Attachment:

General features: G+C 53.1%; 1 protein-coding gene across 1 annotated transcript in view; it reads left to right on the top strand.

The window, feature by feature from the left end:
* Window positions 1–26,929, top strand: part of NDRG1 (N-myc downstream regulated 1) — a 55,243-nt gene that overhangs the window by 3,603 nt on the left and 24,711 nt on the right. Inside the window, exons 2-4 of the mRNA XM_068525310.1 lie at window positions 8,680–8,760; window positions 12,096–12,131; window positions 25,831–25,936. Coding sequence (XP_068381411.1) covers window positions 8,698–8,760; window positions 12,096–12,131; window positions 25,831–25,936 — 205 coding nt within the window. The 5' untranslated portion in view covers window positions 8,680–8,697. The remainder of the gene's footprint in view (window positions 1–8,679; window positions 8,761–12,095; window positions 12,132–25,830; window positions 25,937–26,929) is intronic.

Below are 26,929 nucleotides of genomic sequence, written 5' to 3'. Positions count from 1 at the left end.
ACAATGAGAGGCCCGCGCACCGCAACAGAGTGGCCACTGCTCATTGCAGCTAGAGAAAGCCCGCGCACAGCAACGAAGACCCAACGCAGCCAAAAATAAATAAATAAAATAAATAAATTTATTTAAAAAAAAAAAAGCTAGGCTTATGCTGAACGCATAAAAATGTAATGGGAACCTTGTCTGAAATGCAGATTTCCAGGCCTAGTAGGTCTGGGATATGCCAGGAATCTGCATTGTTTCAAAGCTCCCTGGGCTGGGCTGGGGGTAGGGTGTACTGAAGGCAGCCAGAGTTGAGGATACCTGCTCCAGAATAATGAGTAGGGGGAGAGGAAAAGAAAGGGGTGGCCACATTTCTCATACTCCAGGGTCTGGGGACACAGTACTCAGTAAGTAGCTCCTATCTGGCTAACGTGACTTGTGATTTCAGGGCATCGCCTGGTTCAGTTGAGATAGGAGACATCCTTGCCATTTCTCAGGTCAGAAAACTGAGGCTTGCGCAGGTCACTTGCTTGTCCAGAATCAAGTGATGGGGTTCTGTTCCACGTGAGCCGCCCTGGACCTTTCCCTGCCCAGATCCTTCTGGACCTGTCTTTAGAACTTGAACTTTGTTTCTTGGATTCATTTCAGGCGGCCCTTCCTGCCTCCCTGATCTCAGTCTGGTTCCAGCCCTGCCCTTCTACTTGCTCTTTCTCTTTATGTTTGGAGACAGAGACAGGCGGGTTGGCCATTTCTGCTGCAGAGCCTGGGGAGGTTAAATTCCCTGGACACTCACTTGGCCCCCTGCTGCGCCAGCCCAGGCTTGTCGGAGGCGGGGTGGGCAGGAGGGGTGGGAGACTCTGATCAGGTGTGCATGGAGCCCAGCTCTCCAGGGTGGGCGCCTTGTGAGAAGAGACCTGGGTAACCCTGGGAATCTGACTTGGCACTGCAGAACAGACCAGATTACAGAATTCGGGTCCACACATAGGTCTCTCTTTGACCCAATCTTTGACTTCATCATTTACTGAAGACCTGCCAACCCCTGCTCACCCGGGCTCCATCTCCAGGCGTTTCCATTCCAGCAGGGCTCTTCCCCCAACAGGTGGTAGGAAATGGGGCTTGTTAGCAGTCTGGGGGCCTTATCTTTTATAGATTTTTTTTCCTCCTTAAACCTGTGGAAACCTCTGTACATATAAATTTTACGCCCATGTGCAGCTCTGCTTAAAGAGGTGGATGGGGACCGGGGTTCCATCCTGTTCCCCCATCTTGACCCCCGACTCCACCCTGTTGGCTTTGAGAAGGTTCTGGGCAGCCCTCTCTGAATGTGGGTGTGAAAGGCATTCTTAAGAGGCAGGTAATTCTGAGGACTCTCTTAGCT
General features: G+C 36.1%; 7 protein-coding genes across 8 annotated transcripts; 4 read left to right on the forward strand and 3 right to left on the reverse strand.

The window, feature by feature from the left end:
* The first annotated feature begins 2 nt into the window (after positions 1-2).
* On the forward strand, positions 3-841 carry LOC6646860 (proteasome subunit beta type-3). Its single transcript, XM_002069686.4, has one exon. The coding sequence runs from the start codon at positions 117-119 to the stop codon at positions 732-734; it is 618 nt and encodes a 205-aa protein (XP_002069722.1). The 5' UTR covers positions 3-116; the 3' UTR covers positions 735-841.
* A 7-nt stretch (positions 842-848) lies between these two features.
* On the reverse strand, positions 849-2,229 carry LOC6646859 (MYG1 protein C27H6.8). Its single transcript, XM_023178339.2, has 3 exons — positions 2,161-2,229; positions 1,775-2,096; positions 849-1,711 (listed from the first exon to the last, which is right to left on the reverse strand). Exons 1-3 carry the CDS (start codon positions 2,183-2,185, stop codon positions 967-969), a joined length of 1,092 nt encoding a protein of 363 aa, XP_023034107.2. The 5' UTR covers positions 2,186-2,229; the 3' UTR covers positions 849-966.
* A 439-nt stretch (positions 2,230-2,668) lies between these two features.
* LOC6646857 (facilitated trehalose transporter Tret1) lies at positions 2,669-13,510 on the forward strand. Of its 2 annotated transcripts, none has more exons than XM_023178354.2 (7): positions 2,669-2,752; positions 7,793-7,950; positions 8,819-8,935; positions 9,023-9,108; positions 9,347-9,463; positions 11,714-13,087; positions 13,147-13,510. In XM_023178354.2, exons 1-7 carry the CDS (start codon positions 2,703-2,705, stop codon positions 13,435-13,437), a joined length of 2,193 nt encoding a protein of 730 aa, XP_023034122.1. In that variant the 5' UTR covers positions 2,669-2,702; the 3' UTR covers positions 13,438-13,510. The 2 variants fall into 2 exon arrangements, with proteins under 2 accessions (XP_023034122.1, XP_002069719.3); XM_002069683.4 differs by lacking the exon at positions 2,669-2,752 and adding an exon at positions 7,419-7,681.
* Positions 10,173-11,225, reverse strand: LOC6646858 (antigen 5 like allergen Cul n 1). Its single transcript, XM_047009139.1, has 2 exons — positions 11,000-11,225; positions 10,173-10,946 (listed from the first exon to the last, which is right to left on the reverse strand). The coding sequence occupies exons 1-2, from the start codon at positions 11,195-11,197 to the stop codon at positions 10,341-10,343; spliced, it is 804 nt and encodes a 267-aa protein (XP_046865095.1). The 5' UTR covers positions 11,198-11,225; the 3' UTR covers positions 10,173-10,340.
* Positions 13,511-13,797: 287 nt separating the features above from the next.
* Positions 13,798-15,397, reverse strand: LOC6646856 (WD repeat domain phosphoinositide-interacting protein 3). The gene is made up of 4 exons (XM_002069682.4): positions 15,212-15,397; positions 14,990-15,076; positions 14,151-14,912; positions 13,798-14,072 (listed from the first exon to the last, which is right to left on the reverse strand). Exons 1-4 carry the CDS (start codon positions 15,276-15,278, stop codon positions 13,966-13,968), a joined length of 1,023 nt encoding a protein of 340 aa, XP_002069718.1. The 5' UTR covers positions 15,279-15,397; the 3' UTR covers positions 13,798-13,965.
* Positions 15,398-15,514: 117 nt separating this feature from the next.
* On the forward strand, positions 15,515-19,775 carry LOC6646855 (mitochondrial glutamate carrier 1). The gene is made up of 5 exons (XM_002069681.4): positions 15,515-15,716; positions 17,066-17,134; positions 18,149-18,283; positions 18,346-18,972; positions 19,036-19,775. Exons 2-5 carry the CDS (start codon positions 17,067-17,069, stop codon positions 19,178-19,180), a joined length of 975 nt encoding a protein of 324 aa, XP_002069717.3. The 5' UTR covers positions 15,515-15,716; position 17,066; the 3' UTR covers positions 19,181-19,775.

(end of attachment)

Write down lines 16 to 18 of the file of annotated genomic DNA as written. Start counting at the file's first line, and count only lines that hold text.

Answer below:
* Positions 13,798-15,397, reverse strand: LOC6646856 (WD repeat domain phosphoinositide-interacting protein 3). The gene is made up of 4 exons (XM_002069682.4): positions 15,212-15,397; positions 14,990-15,076; positions 14,151-14,912; positions 13,798-14,072 (listed from the first exon to the last, which is right to left on the reverse strand). Exons 1-4 carry the CDS (start codon positions 15,276-15,278, stop codon positions 13,966-13,968), a joined length of 1,023 nt encoding a protein of 340 aa, XP_002069718.1. The 5' UTR covers positions 15,279-15,397; the 3' UTR covers positions 13,798-13,965.
* Positions 15,398-15,514: 117 nt separating this feature from the next.
* On the forward strand, positions 15,515-19,775 carry LOC6646855 (mitochondrial glutamate carrier 1). The gene is made up of 5 exons (XM_002069681.4): positions 15,515-15,716; positions 17,066-17,134; positions 18,149-18,283; positions 18,346-18,972; positions 19,036-19,775. Exons 2-5 carry the CDS (start codon positions 17,067-17,069, stop codon positions 19,178-19,180), a joined length of 975 nt encoding a protein of 324 aa, XP_002069717.3. The 5' UTR covers positions 15,515-15,716; position 17,066; the 3' UTR covers positions 19,181-19,775.